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LXXII.

And when my marriage-morn may fall,

She, Dryad-like, shall wear Alternate leaf and acorn-ball

In wreath about her hair.

LXXIII.

And I will work in prose and rhyme,

And praise thee more in both Than bard has honour'd beech or lime,

Or that Thessalian growth,

LXXIV.
In which the swarthy ringdove sat,

And mystic sentence spoke ;
And more than England honours that,

Thy famous brother-oak,

LXXV.

Wherein the younger Charles abode

Till all the paths were dim,
And far below the Roundhead rode,

And humm'd a surly hymn.

LOVE AND DUTY.

Of love that never found his earthly close,
What sequel ? Streaming eyes and breaking hearts?
Or all the same as if he had not been?
· Not so. Shall Error in the round of time
Still father Truth ? O shall the braggart shout
For some blind glimpse of freedom work itself
Thro' madness, hated by the wise, to law
System and empire ? Sin itself be found
The cloudy porch oft opening on the Sun ?
And only he, this wonder, dead, become
Mere highway dust ? or year by year alone
Sit brooding in the ruins of a life,
Nightmare of youth, the spectre of himself ?

If this were thus, if this, indeed, were all,
Better the narrow brain, the stony heart,

The staring eye glazed o’er with sapless days,
The long mechanic pacings to and fro,
The set gray life, and apathetic end.
But am I not the nobler thro’ thy love ?
O three times less unworthy! likewise thou
Art more thro’ Love, and greater than thy years.
The Sun will run his orbit, and the Moon
Her circle. Wait, and Love himself will bring
The drooping flower of knowledge changed to fruit
Of wisdom. Wait: my faith is large in Time,
And that which shapes it to some perfect end.

Will some one say, then why not ill for good ?
Why took ye not your pastime. To that man
My work shall answer, since I knew the right
And did it ; for a man is not as God,
But then most Godlike being most a man.

- So let me think 'tis well for thee and me –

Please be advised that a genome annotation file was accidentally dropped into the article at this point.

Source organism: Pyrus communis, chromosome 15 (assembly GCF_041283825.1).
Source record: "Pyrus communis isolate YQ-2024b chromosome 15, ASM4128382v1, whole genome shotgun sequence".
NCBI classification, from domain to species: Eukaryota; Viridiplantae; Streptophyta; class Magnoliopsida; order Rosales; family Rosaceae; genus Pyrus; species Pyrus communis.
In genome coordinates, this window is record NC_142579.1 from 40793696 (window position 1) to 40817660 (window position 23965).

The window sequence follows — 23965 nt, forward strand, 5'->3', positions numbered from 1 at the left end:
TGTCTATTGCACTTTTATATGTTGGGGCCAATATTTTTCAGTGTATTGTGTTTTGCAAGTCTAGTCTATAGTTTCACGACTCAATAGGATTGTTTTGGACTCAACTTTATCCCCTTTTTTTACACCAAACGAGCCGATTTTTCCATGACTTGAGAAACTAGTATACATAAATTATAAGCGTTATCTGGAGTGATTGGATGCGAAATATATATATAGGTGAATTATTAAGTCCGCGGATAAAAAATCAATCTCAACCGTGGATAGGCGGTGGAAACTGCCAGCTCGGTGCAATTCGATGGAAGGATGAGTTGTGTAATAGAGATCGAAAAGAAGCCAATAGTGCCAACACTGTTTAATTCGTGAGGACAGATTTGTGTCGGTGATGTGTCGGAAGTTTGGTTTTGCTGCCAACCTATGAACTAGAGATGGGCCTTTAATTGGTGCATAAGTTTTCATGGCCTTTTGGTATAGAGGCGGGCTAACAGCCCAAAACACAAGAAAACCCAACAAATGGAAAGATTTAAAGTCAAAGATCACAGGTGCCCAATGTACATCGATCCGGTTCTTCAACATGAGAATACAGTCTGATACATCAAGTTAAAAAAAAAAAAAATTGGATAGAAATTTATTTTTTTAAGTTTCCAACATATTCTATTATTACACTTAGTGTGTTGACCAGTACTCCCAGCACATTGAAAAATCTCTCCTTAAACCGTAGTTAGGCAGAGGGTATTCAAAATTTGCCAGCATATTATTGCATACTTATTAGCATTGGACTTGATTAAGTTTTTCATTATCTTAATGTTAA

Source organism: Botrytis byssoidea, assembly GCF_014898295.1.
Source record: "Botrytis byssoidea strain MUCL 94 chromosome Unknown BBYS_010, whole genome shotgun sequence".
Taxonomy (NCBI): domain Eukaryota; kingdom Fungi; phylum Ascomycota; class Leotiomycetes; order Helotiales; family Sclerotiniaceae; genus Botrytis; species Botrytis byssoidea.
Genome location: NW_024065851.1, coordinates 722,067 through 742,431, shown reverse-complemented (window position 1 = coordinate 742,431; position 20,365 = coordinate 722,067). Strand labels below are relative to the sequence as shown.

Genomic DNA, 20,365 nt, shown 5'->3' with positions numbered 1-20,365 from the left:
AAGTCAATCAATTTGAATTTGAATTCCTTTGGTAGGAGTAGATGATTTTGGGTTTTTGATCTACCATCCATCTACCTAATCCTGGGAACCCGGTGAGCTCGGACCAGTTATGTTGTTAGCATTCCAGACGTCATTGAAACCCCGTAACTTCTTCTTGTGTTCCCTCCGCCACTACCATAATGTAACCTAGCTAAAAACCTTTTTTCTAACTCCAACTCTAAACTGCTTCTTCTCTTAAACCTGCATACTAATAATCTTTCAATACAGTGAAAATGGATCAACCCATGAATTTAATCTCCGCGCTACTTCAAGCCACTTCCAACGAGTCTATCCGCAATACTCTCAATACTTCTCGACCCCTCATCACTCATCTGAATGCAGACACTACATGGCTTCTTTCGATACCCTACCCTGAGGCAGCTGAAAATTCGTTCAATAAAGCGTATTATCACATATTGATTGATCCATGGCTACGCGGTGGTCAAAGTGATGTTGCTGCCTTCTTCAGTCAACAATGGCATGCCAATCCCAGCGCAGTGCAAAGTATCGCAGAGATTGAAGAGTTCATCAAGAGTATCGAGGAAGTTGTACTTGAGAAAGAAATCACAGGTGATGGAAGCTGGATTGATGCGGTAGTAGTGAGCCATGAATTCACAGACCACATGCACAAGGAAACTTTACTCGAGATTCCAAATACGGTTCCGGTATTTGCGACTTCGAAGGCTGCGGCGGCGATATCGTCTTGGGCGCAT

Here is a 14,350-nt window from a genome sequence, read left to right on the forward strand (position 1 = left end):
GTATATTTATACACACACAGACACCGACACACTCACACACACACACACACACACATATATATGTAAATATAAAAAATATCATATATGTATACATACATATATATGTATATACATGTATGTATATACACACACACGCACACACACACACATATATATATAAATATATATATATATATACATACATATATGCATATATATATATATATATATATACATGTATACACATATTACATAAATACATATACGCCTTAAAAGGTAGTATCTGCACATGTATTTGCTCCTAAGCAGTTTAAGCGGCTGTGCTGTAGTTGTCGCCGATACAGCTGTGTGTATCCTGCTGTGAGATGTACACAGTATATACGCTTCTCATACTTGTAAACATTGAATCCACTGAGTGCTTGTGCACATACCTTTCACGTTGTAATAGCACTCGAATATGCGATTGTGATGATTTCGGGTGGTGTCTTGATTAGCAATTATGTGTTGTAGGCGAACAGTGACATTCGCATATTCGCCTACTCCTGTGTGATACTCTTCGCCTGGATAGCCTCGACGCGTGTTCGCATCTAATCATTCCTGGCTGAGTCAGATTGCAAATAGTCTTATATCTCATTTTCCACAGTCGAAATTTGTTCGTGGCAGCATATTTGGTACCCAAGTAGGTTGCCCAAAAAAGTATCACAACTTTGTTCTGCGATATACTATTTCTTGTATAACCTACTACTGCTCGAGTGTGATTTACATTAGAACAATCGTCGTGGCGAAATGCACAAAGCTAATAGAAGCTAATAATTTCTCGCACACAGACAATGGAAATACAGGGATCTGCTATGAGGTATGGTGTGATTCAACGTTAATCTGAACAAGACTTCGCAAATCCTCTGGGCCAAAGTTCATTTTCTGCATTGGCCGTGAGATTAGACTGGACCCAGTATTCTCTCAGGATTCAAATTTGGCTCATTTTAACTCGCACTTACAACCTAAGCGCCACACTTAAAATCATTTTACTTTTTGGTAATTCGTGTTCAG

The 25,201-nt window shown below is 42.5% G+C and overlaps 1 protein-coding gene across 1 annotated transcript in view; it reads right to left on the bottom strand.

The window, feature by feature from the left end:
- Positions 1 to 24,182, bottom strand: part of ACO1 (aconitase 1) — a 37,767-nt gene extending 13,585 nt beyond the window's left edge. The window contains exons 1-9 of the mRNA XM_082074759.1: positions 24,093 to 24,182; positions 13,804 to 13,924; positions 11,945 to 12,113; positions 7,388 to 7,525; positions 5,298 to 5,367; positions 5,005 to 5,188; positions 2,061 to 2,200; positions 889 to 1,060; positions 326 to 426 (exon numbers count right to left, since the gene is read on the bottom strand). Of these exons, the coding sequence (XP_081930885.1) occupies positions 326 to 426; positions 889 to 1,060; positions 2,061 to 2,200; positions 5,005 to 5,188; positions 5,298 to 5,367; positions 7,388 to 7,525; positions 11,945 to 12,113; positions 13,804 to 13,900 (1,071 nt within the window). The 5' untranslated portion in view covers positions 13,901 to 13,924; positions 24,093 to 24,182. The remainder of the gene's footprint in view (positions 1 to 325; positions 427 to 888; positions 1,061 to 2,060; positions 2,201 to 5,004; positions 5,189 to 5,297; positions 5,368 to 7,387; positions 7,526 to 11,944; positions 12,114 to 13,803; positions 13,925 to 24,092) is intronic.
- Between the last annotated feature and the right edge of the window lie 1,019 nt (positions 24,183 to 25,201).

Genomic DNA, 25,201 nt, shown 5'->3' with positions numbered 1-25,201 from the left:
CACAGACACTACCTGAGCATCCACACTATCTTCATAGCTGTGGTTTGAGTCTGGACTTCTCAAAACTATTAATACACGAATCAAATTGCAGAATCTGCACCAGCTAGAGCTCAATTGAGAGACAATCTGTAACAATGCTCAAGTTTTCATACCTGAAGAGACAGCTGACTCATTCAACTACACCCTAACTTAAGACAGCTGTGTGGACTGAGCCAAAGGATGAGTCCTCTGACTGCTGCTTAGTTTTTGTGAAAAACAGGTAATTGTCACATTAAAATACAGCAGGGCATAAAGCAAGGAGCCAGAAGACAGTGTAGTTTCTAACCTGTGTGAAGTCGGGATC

Ill-fated that I am, what lot is mine
Whose foresight preaches peace, my heart so slow
To feel it ! for how hard it seem'd to me,
When eyes, love-languid thro’ half-tears, would dwell
One earnest, earnest moment upon mine,

Then not to dare to see! when thy low voice,
Faltering, would break its syllables, to keep
My own full-tuned, - hold passion in a leash,
And not leap forth and fall about thy neck,
And on thy bosom, (deep-desired relief !)
Rain out the heavy mist of tears, that weigh'd
Upon my brain, my senses and my soul !

For Love himself took part against himself
To warn us off, and Duty loved of Love -
O this world's curse, — beloved but hated — came
Like Death betwixt thy dear embrace and mine,
And crying, “ Who is this? behold thy bride,"
She push'd me from thee.

If the sense is hard To alien ears, I did not speak to these — No, not to thee, but to thyself in me: Hard is my doom and thine : thou knowest it all. Could love part thus ? was it not well to speak, To have spoken once? It could not but be well. The slow sweet hours that bring us all things good, The slow sad hours that bring us all things ill, And all things from evil, brought the night

In which we sat together and alone,
And to the want, that hollow'd all the heart,
Gave utterance by the yearning of an eye,
That burn'd upon its object thro’ such tears
As flow but once a life.

The trance gave way
To those caresses, when a hundred times
In that last kiss, which never was the last,
Farewell, like endless welcome, lived and died.
Then follow'd counsel, comfort, and the words
That make a man feel strong in speaking truth ;
Till now the dark was worn, and overhead
The lights of sunset and of sunrise mix'd
In that brief night; the summer night, that paused
Among her stars to hear us ; stars that hung
Love-charm’d to listen : all the wheels of Time
Spun round in station, but the end had come.

O then like those, that clench their nerves to rush Upon their dissolution, we two rose, There – closing like an individual life — In one blind cry of passion and of pain, Like bitter accusation ev'n to death,

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